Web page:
The residents had better access to higher quality chert and the reduction processes were different.
Cassandra Site Observations The Cassandra site is a small late prehistoric Neutral village or hamlet located just north of Lambeth along the same creek on which the Thomas Powerline site is found. A CSP was conducted by the author in 1998 (Keron 2000) that clearly identified the site boundaries and three middens within the site. As there are clearly defined middens, the cultural areas defined for the site were based on these three middens and as before, the rest of the site was divided into three other areas based on proximity to the nearest midden. The cultural areas are identified in Figure 8. The data used to develop this analysis are presented in Appendix C: Tables C6 through C8.
Chert Source Type Analysis The initial analysis was conducted to examine the distribution of unidentified chert yielding the following observation.
1. There is no statistically significant spatial patterning of unidentified chert.
The next spatial analysis was conducted on Kettle Point chert, Onondaga chert and local till chert as measured against the six cultural areas shown in Figure 8. The analysis was not attempted on Aother@ chert as the numbers were too small. The following are the observations.
2. The difference in percentages of local till chert between Midden 2 and Midden 3 is different with statistical significance.
3. Kettle Point chert is the most commonly used chert, forming over half the sample in each area. The frequencies across the site are similar in the 50-60% range.
4. Midden 3 has the highest percentage of Onondaga chert but the differences from other areas are not quite statistically significant.
5. Middens 1 and 2 do not have the same access to Onondaga and compensate with increased use of local till chert.
Given the distribution of patterning of Onondaga and local till chert, a second round of analysis was conducted where the number of areas was collapsed from six to three by combining the associated middens and areas. The analysis in this manner yielded the following observations.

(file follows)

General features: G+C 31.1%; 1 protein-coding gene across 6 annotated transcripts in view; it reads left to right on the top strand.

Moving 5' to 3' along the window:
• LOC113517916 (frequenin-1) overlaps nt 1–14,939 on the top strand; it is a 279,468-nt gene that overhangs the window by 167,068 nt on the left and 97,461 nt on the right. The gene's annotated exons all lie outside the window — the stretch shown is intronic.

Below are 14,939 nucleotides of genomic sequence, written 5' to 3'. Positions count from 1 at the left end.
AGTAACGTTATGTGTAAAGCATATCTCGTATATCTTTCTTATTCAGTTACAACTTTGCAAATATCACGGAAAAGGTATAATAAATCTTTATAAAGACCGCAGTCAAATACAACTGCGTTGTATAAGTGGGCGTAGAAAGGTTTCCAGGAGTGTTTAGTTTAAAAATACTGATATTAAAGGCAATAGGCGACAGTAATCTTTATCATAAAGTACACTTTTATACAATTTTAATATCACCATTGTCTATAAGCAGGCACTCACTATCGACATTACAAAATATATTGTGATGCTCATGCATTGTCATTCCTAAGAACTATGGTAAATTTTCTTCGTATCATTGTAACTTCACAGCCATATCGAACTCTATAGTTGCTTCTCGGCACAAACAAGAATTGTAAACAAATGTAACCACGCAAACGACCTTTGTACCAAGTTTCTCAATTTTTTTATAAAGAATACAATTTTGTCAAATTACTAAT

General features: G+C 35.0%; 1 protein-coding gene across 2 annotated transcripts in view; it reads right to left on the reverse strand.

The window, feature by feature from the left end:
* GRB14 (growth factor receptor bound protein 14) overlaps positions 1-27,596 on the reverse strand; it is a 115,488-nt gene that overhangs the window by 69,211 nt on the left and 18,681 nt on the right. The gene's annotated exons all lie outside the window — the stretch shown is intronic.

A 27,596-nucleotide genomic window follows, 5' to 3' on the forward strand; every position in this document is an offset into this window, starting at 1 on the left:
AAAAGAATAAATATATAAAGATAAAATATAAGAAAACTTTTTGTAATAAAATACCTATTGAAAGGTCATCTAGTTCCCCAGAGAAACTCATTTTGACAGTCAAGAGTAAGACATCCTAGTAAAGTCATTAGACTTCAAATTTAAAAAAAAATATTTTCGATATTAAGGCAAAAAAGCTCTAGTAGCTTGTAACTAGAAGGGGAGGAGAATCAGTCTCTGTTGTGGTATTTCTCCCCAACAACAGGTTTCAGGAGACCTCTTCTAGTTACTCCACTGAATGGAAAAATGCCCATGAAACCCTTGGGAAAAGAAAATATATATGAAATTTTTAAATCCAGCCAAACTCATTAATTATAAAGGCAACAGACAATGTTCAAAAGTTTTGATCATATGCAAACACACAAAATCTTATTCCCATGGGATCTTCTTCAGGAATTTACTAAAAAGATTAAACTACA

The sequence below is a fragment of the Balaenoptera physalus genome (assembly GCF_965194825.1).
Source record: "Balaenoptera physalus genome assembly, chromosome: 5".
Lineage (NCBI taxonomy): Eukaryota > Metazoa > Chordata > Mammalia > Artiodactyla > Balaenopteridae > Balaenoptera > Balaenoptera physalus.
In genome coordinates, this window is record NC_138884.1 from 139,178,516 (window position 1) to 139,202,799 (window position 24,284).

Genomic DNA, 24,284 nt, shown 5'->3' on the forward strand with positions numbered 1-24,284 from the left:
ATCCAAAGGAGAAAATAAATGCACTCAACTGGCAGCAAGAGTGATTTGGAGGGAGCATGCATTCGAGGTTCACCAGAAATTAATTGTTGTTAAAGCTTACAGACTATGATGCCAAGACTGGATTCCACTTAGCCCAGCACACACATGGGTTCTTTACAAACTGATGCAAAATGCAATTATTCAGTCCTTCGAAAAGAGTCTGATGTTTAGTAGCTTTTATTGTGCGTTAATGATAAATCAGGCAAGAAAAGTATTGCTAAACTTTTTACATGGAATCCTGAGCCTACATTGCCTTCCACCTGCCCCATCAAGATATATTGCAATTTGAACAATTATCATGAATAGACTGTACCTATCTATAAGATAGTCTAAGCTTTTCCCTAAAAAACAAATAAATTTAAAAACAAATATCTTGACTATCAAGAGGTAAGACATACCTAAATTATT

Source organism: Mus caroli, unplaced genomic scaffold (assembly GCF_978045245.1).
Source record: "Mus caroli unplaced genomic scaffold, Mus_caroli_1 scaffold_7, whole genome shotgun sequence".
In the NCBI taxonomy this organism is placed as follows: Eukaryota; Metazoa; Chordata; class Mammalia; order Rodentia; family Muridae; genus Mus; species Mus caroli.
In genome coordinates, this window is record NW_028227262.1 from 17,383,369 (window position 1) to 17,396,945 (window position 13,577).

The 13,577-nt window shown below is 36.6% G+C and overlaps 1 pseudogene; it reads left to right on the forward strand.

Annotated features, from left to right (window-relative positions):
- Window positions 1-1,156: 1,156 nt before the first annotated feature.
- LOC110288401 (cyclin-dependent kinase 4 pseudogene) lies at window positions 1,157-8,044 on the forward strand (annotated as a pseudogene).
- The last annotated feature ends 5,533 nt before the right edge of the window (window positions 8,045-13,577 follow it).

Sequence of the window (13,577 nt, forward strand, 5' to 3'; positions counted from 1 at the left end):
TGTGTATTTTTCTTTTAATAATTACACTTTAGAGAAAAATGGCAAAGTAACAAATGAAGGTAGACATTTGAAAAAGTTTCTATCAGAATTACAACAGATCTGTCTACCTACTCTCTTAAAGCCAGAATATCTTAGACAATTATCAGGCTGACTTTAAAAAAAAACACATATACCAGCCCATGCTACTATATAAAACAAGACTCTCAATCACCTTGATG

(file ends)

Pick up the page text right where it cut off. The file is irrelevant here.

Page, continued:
6. The differences between Area 2 and Area 3 are significant for local till chert.
7. The differences between the same areas for Onondaga are significant at about the 90% (rather than the normally used 95%) level.
Flake Type Analysis.
The analysis of the distribution of the various flake types was conducted with both the six areas and the three areas with the following result.
8. None of the flake types have any significant distribution. Midden 2 has a higher frequency of core trimming flakes but the difference is not significant.
General Comments In general at the Cassandra site, the most commonly used chert is Kettle Point chert and all areas of the site have equal access to it. One area around Midden 3 has preferred access to Onondaga and the rest of the site does not have the same access to this chert. The rest of the site compensates for this lack by use of local till chert. All reduction activities take place throughout the entire site.
Dorchester Site Observations The Dorchester Village (AfHg-24) is a MOI village belonging to the Uren Substage. It is located within two kilometres of the Calvert Site (AfHg-1) and the Mustos Site (AfHg-2). In 1998, the author with the help of Shari Prowse conducted a CSP on the site that indicated that the site is 1.5 hectares in size. It is the latest known village within the Dorchester cluster of sites. Unfortunately, no obvious middens or cultural areas were defined by the CSP. Perhaps refuse disposal was still handled in the Glen Meyer fashion or perhaps it was thrown over the edge of the steep slope to the north creating as yet unlocated hillside middens. In any event the interior spatial analysis was forced to proceed by trial and error, primarily by dividing the site into thirds and halves as described in the following analysis. Figure 9 shows the various areas discussed in the analysis. The data used to develop this analysis is presented in Appendix C: Tables C9 through C12.
Chert Source Type Analysis In lieu of any visible middens around which to define cultural areas, the first round of the analysis was done using the three arbitrarily defined areas shown in Figure 9.
While this is certainly much less than desirable, an approach like this would have eventually discovered the major trends in Brian and Cassandra. The observations are as follows.
1. Local till chert is evenly distributed over the site.
2. Onondaga and Kettle Point cherts are evenly distributed in the central and eastern areas.
3. In the western area, Kettle Point chert occurs with a higher frequency and the frequency of Onondaga chert is less frequent.